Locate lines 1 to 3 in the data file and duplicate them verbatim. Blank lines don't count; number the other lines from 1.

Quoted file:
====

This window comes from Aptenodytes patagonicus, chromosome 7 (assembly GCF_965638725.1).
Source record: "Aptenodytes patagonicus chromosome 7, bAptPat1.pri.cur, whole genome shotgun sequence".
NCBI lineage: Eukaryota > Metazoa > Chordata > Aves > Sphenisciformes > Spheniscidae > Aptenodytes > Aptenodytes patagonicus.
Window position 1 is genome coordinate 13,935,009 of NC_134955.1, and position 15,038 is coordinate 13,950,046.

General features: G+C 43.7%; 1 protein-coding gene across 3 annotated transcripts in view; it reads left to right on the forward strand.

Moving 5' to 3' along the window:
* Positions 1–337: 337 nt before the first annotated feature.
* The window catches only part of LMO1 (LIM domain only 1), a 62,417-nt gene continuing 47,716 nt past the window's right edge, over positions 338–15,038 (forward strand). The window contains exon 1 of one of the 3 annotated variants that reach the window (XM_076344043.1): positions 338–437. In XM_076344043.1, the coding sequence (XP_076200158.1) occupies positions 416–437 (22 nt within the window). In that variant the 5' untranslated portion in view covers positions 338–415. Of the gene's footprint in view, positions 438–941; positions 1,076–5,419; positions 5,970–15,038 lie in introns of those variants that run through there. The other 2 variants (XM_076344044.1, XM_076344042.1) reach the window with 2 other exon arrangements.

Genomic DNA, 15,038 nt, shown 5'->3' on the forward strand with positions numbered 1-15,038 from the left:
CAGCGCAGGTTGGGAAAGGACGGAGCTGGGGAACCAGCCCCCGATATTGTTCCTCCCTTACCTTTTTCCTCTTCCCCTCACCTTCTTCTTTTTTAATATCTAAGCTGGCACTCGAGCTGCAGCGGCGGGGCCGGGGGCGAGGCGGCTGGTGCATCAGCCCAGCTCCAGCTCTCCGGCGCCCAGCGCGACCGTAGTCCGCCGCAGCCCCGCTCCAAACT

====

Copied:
This window comes from Aptenodytes patagonicus, chromosome 7 (assembly GCF_965638725.1).
Source record: "Aptenodytes patagonicus chromosome 7, bAptPat1.pri.cur, whole genome shotgun sequence".
NCBI lineage: Eukaryota > Metazoa > Chordata > Aves > Sphenisciformes > Spheniscidae > Aptenodytes > Aptenodytes patagonicus.